Difference Between Sweet Potatoes and Yams | Difference Between | Sweet Potatoes vs Yams

    (And I was wrong--they're not related at all.)

  8. #58
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    Re: Food and Health?

    Dayum, a 7 foot yam. How would you cook that?
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  9. #59
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    Re: Food and Health?

    Quote Originally Posted by myrosiedog;3755699;
    Dayum, a 7 foot yam. How would you cook that?

    LOL!

    As an aside--having studied Cultural Anthropology I know that those big yams are the basic food source for many Indigenous Peoples like many of the Peoples in the Highlands of New Guinea. And they really do celebrate the yams--they have ceremonies of thanksgiving for good crops--and some groups even decororate the largest yam and honor it with a special ceremony.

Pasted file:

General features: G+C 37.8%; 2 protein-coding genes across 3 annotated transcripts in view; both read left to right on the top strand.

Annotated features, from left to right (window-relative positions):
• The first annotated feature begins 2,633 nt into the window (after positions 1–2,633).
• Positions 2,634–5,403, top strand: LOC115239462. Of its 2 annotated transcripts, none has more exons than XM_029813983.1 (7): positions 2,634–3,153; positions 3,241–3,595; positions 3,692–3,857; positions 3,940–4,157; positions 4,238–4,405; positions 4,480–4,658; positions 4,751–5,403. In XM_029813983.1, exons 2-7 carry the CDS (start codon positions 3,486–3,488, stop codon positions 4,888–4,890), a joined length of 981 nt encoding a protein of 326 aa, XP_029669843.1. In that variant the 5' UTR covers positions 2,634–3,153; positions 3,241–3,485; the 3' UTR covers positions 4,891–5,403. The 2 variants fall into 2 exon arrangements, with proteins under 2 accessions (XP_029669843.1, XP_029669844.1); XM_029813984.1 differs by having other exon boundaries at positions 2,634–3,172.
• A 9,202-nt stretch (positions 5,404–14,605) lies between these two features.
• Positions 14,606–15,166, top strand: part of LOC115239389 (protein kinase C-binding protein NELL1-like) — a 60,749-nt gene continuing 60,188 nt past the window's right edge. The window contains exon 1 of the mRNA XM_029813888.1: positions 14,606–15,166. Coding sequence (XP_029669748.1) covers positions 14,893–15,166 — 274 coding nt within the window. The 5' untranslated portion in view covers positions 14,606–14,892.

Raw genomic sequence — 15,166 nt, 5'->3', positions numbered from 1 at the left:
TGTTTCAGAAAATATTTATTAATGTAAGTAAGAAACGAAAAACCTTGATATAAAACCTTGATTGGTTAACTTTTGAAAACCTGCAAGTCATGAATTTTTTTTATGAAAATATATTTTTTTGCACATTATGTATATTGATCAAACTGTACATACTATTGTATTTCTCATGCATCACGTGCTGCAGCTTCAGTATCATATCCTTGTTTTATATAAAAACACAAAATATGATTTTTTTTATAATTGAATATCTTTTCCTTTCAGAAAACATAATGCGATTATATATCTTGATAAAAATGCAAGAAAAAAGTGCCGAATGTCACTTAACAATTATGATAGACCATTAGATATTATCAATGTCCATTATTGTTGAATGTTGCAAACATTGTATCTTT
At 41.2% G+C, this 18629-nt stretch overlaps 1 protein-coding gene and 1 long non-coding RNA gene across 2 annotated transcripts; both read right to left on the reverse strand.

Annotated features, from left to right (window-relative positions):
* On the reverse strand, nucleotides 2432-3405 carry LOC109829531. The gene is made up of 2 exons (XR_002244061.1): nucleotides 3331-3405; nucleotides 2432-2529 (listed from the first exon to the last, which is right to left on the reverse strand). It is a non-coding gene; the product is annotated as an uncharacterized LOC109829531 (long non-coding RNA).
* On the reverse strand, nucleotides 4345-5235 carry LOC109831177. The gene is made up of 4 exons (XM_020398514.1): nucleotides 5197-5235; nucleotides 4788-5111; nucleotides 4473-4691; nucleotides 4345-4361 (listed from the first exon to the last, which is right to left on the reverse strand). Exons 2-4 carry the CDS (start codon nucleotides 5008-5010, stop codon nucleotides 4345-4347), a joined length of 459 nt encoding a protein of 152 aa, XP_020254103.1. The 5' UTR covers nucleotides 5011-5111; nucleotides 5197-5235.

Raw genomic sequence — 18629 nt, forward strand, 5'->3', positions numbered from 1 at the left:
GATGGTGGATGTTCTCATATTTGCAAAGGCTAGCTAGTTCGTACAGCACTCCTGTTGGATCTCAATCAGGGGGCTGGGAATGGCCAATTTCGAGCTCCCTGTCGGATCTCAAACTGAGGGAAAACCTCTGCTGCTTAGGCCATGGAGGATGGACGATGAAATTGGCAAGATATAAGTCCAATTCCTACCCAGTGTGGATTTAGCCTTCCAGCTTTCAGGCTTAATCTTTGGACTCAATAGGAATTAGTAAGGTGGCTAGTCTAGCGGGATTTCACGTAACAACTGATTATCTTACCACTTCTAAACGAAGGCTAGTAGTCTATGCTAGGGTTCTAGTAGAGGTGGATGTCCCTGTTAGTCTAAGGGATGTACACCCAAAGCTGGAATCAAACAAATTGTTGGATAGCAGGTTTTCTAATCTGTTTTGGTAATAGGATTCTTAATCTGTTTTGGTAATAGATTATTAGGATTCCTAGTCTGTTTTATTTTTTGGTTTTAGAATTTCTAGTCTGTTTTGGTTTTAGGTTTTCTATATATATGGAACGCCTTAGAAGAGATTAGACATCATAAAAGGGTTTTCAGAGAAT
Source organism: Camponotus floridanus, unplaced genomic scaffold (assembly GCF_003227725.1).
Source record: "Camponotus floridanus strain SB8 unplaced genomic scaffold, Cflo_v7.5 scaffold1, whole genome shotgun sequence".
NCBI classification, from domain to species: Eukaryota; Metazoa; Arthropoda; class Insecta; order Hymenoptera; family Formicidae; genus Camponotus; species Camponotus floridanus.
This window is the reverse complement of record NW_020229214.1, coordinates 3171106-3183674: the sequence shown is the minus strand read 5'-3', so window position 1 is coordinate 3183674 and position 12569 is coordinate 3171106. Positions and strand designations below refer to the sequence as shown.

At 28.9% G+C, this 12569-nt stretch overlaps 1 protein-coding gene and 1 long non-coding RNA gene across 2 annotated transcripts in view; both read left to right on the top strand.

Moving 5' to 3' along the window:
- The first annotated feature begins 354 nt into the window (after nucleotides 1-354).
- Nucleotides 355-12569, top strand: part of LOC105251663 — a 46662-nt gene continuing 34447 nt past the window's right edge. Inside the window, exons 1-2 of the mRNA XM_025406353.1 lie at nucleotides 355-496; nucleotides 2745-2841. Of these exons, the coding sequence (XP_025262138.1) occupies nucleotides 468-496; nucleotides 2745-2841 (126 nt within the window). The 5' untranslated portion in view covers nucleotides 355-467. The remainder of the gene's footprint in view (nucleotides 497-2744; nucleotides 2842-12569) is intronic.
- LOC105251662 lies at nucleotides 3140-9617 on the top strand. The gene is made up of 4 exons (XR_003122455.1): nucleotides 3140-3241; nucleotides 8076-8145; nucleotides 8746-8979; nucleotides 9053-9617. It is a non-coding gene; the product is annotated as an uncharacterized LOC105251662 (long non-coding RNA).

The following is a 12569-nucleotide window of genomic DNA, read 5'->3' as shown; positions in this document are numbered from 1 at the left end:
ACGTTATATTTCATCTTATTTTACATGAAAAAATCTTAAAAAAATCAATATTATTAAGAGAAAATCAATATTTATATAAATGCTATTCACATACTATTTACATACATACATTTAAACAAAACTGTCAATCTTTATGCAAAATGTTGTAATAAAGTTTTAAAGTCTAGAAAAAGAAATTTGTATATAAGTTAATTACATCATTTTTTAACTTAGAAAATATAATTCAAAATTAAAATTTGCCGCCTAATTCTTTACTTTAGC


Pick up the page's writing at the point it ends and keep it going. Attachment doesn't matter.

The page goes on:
I'm thinking we could learn a thing or two about being grateful for "what we have received" from these folks.

    (I"m going to see if I can find a photo of one of these ceremonies with the decorated yam. Their size really is impressive.)

  10. #60
    FORT Fogey
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    Re: Food and Health?

    I found many. This site is just one of many with photos of large decorated yams in New Guinea--

    Google Image Result for http://www.art-pacific.com/images/yamlined.gif

    Googling 'decorated yams new guinea' on google image brings up lots of photos and info.